The portion of Tennessee Williams’ soul that was tortured – and the torture was never more percetible than in The Glass Menagerie –infuses and inflicts the words and the lyricism of his semi-autobiographical masterpiece. Williams is the frustrated poet and more frustrated son, Tom Wingfield, the character through whose memory we glimpse a St. Louis household oppressed by a love-you-to-death mother, a crippled and emotionally paralyzed sister and a misguided reverence (courtesy of mother Amanda) for the imagined gentility of the Old South. Williams’ own mother, Edwina, was emphatically neurotic, and his older sister, Rose, was schizophrenic and institutionalized most of her life.
The Glass Menagerie, first produced in 1944, remains an absorbing and disturbing work of theater, especially when its dominant figure, Amanda Wingfield, receives the towering, tangled interpretation requisite of the character. (Laurette Taylor originated the role on Broadway; among those who distinguished themselves in later filmed productions were Gertrude Lawrence and Katharine Hepburn.) Rosina Reynolds is the ideal choice for Amanda in Cygnet Theatre’s new production on stage in Old Town. A veteran actress of well documented versatility, Reynolds’ instincts are on-target throughout the play, whether she’s called upon to exhibit smothering mother love, wispy Southern grace or spurts of temper awash in pain and resentment.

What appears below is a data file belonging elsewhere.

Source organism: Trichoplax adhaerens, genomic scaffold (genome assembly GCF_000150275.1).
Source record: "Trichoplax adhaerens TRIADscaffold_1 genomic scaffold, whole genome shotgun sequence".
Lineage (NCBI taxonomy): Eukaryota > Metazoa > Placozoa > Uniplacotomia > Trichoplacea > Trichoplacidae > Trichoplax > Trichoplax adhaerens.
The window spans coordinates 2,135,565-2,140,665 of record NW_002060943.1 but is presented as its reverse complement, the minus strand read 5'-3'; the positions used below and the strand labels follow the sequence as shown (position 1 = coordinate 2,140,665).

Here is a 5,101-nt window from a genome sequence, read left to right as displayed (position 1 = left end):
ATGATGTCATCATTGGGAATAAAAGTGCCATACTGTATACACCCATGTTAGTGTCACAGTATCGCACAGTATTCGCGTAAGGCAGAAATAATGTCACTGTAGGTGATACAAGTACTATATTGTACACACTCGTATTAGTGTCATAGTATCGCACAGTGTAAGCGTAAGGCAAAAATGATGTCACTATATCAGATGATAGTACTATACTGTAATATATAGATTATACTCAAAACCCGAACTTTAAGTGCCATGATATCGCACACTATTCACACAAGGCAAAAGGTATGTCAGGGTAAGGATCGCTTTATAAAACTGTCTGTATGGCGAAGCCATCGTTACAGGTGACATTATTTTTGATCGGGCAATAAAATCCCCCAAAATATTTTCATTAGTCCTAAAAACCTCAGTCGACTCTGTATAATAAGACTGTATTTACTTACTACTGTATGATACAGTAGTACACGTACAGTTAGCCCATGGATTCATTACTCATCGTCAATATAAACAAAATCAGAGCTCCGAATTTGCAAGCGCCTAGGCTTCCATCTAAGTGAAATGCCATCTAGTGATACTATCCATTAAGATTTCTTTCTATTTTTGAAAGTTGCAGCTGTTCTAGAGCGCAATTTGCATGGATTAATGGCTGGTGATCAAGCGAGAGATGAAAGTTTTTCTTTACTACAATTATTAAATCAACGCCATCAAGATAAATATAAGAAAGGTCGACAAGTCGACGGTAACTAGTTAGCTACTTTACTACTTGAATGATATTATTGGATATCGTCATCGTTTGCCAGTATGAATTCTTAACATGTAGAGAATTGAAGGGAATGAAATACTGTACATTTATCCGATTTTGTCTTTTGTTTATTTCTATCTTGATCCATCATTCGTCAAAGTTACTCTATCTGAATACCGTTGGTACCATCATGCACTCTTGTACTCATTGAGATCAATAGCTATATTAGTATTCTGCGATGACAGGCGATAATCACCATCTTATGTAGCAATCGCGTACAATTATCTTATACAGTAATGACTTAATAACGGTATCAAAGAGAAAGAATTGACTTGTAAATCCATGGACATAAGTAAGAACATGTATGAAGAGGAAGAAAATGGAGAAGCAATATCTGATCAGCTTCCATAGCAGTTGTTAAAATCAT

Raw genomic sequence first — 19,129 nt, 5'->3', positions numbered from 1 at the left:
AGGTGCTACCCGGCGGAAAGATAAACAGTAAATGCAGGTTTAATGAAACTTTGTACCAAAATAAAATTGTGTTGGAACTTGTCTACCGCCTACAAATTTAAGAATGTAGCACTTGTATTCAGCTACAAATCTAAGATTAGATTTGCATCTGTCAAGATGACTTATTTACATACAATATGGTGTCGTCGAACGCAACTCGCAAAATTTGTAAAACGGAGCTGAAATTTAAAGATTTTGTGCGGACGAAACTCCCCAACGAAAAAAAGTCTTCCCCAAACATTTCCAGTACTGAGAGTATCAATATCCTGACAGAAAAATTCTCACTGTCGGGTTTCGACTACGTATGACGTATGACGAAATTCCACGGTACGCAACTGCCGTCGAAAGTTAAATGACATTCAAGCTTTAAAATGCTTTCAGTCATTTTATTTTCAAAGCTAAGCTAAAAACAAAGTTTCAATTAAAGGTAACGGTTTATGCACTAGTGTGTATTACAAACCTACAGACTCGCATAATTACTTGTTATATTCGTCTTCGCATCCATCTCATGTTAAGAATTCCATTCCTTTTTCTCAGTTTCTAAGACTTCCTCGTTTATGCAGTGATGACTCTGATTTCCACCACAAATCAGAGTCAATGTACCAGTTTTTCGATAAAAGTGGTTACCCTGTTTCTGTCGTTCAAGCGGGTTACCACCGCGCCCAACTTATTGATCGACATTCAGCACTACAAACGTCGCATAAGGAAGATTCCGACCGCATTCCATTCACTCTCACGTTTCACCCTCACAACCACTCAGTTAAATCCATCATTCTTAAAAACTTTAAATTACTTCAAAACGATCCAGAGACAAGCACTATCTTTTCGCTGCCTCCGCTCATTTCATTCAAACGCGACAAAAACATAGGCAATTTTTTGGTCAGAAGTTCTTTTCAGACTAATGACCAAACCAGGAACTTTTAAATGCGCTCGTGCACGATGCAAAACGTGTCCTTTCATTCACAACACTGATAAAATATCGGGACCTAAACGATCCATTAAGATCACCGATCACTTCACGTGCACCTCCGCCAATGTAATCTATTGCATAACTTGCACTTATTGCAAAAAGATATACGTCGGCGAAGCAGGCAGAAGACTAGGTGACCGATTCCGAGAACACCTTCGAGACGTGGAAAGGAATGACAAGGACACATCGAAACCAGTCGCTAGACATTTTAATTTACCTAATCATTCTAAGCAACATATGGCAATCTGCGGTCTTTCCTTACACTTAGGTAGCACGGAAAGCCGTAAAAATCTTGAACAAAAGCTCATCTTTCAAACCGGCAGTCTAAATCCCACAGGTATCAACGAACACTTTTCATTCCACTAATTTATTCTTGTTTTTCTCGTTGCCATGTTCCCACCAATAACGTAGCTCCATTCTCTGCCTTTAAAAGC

Reynolds, who fittingly commands every scene in which she appears, is complemented by Francis Gercke as the conflicted son, Tom; Brian Mackey as the affable and sympathetic Gentleman Caller; and Amanda Sitton as daughter Laura. Sitton, an intuitive and expressive actress, is most affecting when her character is not speaking but instead crouched on the floor before her animal friends of glass or curled up, like a frightened fetus, on the couch.
Director Sean Murray has all the pieces in place for an unbreakable Glass Menagerie (though the use of recorded tinkling piano during some of the dramatic interludes feels desultory). This is a dark story recounted in stark memory where hope is elusive and love an enigma. You’re somewhat surprised when you exit into the Old Town festivity and nothing in the night has changed.
David L. Coddon is theater critic for San Diego CityBeat